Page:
NASHVILLE, Tenn. (TSU News Service) – Tennessee State University has received a $6 million federal grant to lead a nationwide team of researchers in the development of new tools to manage a woodboring beetle that attacks trees. The grant’s directors in TSU’s College of Agriculture say the research could have a global impact.
The funds were awarded by the U.S. Department of Agriculture-National Institute of Food and Agriculture and will focus on the flatheaded borer, or Flatheaded Borer Management in Specialty Crops.
“These borers cause serious damage to the nursery industry, and sometimes a single borer can kill or severely weaken a small tree,” says Dr. Chandra Reddy, dean of TSU’s College of Agriculture. “Researchers will develop new tools for managing woodborers that attack trees in nursery, landscape, nut and fruit orchard systems. I am delighted and proud of our team that is leading this national effort.”
Karla Addesso, associate professor of entomology, is the project’s director. Entomology Professor Jason Oliver is co-director. Both are in the Department of Agricultural and Environmental Sciences at TSU’s Otis L. Floyd Nursery Research Center in McMinnville, Tennessee.
Altogether, Drs. Addesso and Oliver will lead 24 researchers, including three more from TSU: Drs. Fulya Baysal-Gurel, Anthony Witcher and Prithviraj Lakkakula. The others are from the University of Tennessee, Rutgers University, North Carolina State University, Clemson University, University of Georgia, USDA-ARS-Byron, University of Florida, Texas A&M, University of California and Oregon State University.
Besides Tennessee, researchers say the flatheaded borer is becoming a problem in places like Florida, California, Oregon and Texas. And with the use of the grant, they’re hoping to confirm their pest status in other states, like North Carolina, Georgia, and Alabama.
“This beetle attacks trees everywhere,” says Addesso. “Current climate issues are causing them to be more problematic.”
Oliver says the flatheaded borer genus Chrysobothris also occurs on other continents in the world, “so project outcomes that improve management of Chrysobothis species in North America could have implications for management in other parts of the world.”
Researchers say some of their objectives with the four-year grant include: cost benefit assessments of flatheaded borer management strategies and risk analysis to guide producers in decision-making; identifying factors that make trees susceptible to attack; and evaluation of new insecticides that have recently entered the market to fight flatheaded borers.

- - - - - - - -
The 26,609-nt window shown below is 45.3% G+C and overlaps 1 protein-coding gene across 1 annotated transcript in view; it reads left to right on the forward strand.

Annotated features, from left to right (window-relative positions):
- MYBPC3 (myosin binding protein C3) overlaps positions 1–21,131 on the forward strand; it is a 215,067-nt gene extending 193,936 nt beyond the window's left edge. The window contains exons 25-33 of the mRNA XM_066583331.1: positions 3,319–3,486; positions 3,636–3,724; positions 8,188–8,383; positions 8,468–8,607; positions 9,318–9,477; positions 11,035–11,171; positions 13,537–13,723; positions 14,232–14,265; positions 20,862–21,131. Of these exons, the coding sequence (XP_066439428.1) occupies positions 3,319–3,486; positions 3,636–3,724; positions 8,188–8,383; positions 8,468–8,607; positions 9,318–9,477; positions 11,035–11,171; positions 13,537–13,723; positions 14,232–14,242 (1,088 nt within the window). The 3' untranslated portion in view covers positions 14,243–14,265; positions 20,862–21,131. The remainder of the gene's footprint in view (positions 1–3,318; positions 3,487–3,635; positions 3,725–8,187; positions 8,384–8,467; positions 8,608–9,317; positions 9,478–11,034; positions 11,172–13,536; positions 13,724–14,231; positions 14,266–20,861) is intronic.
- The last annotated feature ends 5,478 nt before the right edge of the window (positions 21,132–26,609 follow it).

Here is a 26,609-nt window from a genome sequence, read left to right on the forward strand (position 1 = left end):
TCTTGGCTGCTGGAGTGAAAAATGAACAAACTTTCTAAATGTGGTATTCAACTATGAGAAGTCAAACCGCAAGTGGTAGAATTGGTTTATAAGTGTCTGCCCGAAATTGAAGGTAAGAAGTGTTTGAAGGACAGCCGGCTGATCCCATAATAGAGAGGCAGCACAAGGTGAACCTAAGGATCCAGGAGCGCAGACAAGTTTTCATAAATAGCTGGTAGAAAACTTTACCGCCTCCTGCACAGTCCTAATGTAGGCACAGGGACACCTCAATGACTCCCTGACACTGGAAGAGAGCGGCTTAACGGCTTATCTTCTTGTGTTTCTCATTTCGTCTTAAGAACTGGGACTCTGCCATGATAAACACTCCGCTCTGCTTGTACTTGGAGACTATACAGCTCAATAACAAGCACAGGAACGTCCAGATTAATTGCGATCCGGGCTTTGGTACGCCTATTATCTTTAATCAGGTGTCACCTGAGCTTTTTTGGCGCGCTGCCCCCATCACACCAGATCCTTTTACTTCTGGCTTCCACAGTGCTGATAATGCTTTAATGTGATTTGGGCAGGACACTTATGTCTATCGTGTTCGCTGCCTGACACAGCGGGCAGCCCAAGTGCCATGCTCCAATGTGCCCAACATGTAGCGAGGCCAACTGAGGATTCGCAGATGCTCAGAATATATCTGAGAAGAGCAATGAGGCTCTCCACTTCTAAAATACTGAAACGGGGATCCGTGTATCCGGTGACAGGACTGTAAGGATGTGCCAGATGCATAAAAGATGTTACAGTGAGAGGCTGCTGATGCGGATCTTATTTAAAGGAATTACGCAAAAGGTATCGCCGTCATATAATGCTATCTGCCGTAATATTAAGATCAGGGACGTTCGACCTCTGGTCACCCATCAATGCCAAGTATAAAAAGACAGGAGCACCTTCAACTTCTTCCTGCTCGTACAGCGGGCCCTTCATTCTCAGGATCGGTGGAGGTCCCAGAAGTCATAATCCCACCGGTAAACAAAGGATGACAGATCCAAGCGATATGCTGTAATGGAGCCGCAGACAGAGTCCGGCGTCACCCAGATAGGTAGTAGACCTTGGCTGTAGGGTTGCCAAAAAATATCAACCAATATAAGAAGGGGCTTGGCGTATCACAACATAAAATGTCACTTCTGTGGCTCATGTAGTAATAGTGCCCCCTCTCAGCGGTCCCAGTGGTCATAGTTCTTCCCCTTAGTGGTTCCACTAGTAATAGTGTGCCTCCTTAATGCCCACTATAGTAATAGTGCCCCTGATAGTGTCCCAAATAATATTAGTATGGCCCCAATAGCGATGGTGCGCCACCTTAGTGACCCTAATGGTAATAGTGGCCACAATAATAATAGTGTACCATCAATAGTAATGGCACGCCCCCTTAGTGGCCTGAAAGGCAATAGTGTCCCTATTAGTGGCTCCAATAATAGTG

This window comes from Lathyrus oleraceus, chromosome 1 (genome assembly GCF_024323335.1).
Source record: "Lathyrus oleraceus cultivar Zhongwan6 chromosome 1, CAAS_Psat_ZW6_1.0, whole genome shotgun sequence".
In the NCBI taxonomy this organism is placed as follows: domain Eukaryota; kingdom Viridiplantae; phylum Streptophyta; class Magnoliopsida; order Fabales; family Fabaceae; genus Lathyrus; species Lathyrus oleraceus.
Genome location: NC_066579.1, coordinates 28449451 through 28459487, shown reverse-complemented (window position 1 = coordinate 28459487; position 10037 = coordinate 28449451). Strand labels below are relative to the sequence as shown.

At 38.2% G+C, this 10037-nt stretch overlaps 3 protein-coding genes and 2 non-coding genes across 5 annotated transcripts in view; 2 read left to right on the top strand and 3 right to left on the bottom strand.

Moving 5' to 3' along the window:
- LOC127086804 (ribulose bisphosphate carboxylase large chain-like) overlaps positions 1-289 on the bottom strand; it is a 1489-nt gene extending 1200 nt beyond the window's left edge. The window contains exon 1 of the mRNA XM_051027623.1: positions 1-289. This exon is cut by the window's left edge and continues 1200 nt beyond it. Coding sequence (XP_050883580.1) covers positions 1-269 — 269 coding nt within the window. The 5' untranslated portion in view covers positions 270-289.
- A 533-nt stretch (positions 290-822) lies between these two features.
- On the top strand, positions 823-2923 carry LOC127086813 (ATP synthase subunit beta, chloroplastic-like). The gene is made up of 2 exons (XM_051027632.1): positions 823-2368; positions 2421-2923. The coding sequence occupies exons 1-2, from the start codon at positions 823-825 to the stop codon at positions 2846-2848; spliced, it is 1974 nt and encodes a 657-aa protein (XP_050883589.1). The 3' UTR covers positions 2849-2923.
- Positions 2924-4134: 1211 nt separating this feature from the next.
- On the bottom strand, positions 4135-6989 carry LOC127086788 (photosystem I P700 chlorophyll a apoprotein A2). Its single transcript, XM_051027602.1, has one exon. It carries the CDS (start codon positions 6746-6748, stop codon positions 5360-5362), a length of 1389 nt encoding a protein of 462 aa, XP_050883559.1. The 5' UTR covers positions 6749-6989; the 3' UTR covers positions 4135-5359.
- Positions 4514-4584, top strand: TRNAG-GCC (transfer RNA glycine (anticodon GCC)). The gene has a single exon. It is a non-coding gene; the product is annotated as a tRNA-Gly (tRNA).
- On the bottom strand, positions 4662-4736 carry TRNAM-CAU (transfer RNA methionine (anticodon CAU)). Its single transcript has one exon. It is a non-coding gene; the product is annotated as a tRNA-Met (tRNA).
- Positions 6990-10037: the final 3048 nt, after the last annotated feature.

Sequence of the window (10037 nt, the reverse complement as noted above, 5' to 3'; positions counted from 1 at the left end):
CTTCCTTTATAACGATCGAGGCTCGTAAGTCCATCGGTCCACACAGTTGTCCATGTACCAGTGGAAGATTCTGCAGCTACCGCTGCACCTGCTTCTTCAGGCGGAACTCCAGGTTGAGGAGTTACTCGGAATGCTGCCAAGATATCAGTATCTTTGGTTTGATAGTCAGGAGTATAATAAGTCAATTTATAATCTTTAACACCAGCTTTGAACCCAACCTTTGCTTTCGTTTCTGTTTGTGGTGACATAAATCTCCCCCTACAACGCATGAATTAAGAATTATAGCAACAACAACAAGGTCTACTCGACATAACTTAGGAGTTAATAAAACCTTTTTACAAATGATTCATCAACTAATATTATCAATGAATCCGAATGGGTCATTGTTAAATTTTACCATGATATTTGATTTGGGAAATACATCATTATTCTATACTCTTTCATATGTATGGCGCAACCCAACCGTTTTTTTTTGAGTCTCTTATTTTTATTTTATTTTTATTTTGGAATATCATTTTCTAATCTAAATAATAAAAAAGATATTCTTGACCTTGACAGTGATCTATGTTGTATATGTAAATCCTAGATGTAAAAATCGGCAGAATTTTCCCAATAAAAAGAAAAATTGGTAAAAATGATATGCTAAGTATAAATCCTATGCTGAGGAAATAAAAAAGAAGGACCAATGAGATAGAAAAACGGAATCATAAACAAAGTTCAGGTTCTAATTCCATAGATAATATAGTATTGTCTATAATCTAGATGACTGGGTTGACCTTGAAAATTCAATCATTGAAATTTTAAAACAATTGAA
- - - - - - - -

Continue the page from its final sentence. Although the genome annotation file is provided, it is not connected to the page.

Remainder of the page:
“More environmentally friendly biological options like entomopathogenic nematodes have not been investigated at all with this borer group, and that is one aspect of this project,” says Oliver.
Additionally, researchers say the project will provide training to several graduate students, which will prepare them to either pursue further advanced degrees or to work in the field of entomology. The Entomological Society of America presently has about 5,000 members.
One of those graduate students is Alex Gonzalez, who is currently pursuing a master’s at TSU in agricultural sciences, with a focus on entomology. However, the recent grant award has enticed him to pursue a Ph.D. and continue his studies in entomology, particularly on woodborers like the flathead.
“I can work long-term studying these insects,” says Gonzalez, who is originally from Honduras. “It’s an honor to have this research at TSU. We will have data that will be beneficial to the whole agricultural section.”
To learn more about TSU’s College of Agriculture, visit http://www.tnstate.edu/agriculture/.
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Founded in 1912, Tennessee State University is Nashville’s only public university, and is a premier, historically black university and land-grant institution offering 39 bachelor’s degree programs, 24 master’s degree programs, and seven doctoral degrees. TSU is a comprehensive research intensive institution with a R-2 Carnegie designation, and has a graduate school on its downtown Avon Williams Campus, along with the Otis Floyd Nursery Research Center in McMinnville, Tennessee. With a commitment to excellence, Tennessee State University provides students with a quality education in a nurturing and innovative environment that prepares them as alumni to be global leaders in every facet of society. Visit the University online at tnstate.edu.